Adaptation to reduced lung function in children and young people with spinal deformity

Fiona Jagger, Athanasios Tsirikos, Sarah Blacklock, Donald Urquhart

Research output: Contribution to journalArticlepeer-review

Abstract

Abstract Background Severe scoliosis can affect respiratory function in growing patients and produce cardiopulmonary complications, leading to significant morbidity. The development of spinal deformity may impact on young patients’ level of function and reported quality of life (QOL). The aim of this study was to investigate the relationship between lung function, exercise capacity and quality of life in young patients with spinal deformity. Methods This is a retrospective analysis of 104 patients (31% male, 69% female with mean age 14.9yrs). 77% of patients had an adolescent idiopathic scoliosis, with the remainder having other scoliosis diagnoses or Scheuermann’s kyphosis. Principal outcomes included Spirometry [FEV1, FVC], Whole Body Plethysmography, Cardiopulmonary Exercise Testing [CPET] and patient outcome questionnaires (with SRS-22). CPET measures included maximal exercise capacity [VO2peak] as well as VO2 at ventilatory threshold [VT] expressed as %predicted VO2max-a measure of physical conditioning, and minute ventilation [VE] from which breathing reserve [BR] could be calculated. Results Mean (±SD) main thoracic scoliosis was 59.9⁰ (±15.2⁰), and mean kyphosis in those with Scheuermann’s condition was 95.3⁰ (±11.5⁰). No correlation was elicited between FEV1 or FVC (%predicted) and VO2peak (%predicted) in this patient cohort. Greater thoracic curves were associated with lower FEV1 (%predicted), r = −0.343, p = 0.001, FVC (%predicted), r = −0.307, p = 0.003 and BR (%) at the end of exercise (r = −0.-0.459, p < 0.001). The patient cohort had a mean (sd) VO2peak of 98(17) %predicted, with greater VO2peak levels recorded in female subjects, those of younger age and those with higher scoliosis angles. Those with better lung function [FEV1 (%predicted)] had better BR (%) at the end of exercise (r = 0.483, p < 0.001). SRS-22 scores correlated significantly with VO2peak (%predicted) (total SRS-22 versus VO2peak (%predicted), r = 0.336, p = 0.002). Conclusion Larger thoracic scoliotic curves are associated with poorer lung function but better exercise capacity, likely related to higher levels of physical conditioning. Higher QOL scores were recorded in patients who had greater VO2peak levels, suggesting that exercise capacity may be a protective factor for emotional well-being in patients with spinal deformity.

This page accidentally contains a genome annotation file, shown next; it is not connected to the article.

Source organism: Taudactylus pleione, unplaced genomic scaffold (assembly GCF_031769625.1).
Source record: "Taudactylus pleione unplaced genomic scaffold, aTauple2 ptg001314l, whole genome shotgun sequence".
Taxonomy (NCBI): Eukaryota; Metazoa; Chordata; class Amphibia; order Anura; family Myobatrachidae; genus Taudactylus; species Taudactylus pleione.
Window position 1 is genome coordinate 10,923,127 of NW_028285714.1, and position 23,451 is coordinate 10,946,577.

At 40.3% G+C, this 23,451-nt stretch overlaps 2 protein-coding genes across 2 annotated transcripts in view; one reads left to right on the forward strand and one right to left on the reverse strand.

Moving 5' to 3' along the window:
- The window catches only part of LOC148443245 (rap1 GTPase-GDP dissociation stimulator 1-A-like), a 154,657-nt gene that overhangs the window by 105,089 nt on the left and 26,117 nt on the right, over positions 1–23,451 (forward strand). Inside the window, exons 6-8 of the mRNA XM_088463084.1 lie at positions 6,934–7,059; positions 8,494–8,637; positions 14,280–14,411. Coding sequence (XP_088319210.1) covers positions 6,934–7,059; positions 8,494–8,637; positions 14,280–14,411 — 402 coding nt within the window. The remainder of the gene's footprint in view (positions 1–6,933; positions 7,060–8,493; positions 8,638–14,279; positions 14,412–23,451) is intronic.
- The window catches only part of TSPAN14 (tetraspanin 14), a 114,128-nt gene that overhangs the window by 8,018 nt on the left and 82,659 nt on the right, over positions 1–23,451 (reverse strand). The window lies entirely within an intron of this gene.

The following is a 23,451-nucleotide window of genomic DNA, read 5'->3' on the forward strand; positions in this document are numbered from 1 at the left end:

Original languageEnglish
JournalJournal of Clinical Orthopaedics and Trauma
Early online date23 Jan 2020
DOIs
Publication statusE-pub ahead of print - 23 Jan 2020

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